Is there a reason it seems that all the vegetarians at Wheaton are in hiding?
“My own theory is that the vegetarian-vegan movement is associated in the minds of white evangelicals with either health or animal rights,” McNevin said.
She believes that this is problematic largely because of the stereotypes that are associated with vegetarians and vegans. Regarding health, McNevin referred to a stereotype that vegetarian diets don’t provide enough protein, especially for athletes. And when it comes to animal rights, McNevin points out that many Christians connect vegetarianism to secular arguments about animal life being “on par” with human life.
“That draws out a lot of aggression, I think,” she said.
The connection between faith and food is strong for many of Wheaton’s vegetarians. While more outspoken supporters of meat-inclusive diets frequently cite Bible passages in Genesis and Acts in which God gives humans “dominion” over animals as food, for Parsons and McNevin, this clashes with the idea of stewardship.
“We’re called to steward the earth and animals are involved in that,” said Parsons, who became a vegetarian during her freshman year of high school after seeing footage of meat slaughterhouses. “I agree with people when they say that God did give us permission to eat animals … However, God never gave us permission to torture or factory farm them.”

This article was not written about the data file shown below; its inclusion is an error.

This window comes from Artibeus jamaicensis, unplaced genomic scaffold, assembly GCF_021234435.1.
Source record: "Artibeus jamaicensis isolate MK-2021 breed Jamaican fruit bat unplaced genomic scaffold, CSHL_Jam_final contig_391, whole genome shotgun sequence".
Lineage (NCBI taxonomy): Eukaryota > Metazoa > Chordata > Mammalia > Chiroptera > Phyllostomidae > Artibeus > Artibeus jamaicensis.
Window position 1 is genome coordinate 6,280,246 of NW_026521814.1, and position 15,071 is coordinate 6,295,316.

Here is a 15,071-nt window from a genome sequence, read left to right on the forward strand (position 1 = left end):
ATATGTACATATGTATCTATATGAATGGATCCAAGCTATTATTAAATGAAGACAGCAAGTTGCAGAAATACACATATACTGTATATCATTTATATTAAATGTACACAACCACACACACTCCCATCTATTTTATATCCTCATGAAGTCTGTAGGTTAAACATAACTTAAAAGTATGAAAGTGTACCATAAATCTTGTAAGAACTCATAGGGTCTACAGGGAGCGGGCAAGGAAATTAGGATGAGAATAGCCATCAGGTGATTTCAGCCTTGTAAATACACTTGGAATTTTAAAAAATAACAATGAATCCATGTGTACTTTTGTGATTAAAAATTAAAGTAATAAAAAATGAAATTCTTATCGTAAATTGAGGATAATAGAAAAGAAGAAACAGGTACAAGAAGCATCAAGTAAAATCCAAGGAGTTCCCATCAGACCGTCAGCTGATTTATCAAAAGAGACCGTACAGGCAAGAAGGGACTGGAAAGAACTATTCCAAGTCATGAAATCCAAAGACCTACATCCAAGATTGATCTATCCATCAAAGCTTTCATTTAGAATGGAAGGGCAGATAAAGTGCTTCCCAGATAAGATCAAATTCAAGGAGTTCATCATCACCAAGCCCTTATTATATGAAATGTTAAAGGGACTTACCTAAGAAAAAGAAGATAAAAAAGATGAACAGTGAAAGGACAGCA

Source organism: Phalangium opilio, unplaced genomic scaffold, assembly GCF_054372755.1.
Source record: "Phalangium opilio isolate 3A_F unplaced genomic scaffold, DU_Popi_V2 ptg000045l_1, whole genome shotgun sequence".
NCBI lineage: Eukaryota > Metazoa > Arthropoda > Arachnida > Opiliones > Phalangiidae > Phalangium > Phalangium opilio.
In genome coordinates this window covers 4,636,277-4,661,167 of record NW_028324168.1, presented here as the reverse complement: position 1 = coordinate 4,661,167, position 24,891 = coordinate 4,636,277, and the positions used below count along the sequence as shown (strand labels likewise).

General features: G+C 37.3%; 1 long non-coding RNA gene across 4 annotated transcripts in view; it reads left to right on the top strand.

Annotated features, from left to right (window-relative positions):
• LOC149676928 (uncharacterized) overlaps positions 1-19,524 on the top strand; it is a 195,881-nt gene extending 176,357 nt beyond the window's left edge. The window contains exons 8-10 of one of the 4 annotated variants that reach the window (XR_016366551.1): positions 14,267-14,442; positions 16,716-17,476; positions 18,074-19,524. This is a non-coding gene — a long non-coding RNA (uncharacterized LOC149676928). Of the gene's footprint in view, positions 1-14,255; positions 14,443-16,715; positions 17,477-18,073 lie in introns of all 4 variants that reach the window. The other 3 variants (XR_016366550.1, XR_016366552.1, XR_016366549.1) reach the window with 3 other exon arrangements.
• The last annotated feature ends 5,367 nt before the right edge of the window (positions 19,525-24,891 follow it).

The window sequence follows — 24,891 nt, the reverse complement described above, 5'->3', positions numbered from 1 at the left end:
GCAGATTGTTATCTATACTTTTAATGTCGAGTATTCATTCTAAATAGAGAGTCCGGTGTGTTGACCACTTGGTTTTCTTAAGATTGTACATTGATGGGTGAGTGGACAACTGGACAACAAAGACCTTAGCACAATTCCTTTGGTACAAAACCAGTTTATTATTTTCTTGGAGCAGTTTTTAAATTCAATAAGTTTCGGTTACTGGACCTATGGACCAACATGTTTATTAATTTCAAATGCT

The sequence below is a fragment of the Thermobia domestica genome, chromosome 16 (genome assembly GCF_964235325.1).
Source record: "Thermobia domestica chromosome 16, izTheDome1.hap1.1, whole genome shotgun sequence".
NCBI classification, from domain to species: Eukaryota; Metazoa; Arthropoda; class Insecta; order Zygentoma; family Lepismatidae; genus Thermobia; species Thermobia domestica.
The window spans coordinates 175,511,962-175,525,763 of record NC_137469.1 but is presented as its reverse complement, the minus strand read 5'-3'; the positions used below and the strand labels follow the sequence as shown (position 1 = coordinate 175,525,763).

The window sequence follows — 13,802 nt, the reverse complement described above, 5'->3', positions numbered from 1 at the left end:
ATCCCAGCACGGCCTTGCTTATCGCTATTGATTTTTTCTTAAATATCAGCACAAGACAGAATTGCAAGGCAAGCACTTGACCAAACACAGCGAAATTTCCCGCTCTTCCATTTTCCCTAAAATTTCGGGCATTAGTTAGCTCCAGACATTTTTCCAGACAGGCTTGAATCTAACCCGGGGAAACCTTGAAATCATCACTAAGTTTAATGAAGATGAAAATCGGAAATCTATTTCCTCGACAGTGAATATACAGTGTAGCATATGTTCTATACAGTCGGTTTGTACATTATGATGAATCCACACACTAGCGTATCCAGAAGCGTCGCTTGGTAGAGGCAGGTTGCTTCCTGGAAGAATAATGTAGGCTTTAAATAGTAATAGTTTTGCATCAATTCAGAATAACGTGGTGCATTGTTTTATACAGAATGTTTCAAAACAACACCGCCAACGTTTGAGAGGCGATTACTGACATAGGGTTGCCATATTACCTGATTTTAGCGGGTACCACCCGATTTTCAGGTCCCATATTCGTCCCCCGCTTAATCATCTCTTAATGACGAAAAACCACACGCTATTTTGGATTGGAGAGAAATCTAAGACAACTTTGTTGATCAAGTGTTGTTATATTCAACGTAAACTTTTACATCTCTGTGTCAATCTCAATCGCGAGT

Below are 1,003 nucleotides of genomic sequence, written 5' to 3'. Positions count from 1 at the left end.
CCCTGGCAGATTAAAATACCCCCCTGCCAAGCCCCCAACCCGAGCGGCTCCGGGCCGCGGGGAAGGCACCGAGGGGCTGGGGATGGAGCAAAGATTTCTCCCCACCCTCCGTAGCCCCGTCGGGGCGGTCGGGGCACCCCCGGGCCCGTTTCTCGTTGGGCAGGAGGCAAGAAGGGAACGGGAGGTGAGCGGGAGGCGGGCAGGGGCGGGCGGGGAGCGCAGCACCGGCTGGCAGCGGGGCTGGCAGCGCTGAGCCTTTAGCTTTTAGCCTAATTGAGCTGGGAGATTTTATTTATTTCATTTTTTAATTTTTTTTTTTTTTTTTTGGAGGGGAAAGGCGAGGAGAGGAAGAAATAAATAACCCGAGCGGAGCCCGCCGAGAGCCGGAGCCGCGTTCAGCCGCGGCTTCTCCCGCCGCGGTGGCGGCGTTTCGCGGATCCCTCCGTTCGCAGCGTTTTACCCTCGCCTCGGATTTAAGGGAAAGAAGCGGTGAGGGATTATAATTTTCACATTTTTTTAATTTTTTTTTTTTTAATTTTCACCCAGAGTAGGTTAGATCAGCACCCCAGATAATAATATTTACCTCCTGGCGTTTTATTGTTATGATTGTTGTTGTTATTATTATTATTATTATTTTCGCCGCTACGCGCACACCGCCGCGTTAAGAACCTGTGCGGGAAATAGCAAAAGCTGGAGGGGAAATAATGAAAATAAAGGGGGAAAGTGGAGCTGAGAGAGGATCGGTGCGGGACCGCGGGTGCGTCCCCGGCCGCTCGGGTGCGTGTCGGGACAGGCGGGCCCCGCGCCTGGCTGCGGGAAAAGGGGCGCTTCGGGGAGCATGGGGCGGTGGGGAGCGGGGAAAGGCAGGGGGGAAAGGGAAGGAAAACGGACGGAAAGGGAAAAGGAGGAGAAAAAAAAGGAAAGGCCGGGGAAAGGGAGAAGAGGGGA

Philosophy professor Dr. Cliff Williams, who has been a vegetarian for 45 years, looks at the intersection of consumption and Christianity from a perspective of caring for oneself.
“I think Christians should be thinking about treatment of animals, should be thinking about the food they eat, and should take care of themselves,” Williams said. “That strikes me as a pretty basic scriptural idea, “Love your neighbor as yourself … We ought to love ourselves, and loving ourselves means doing things to have good health.”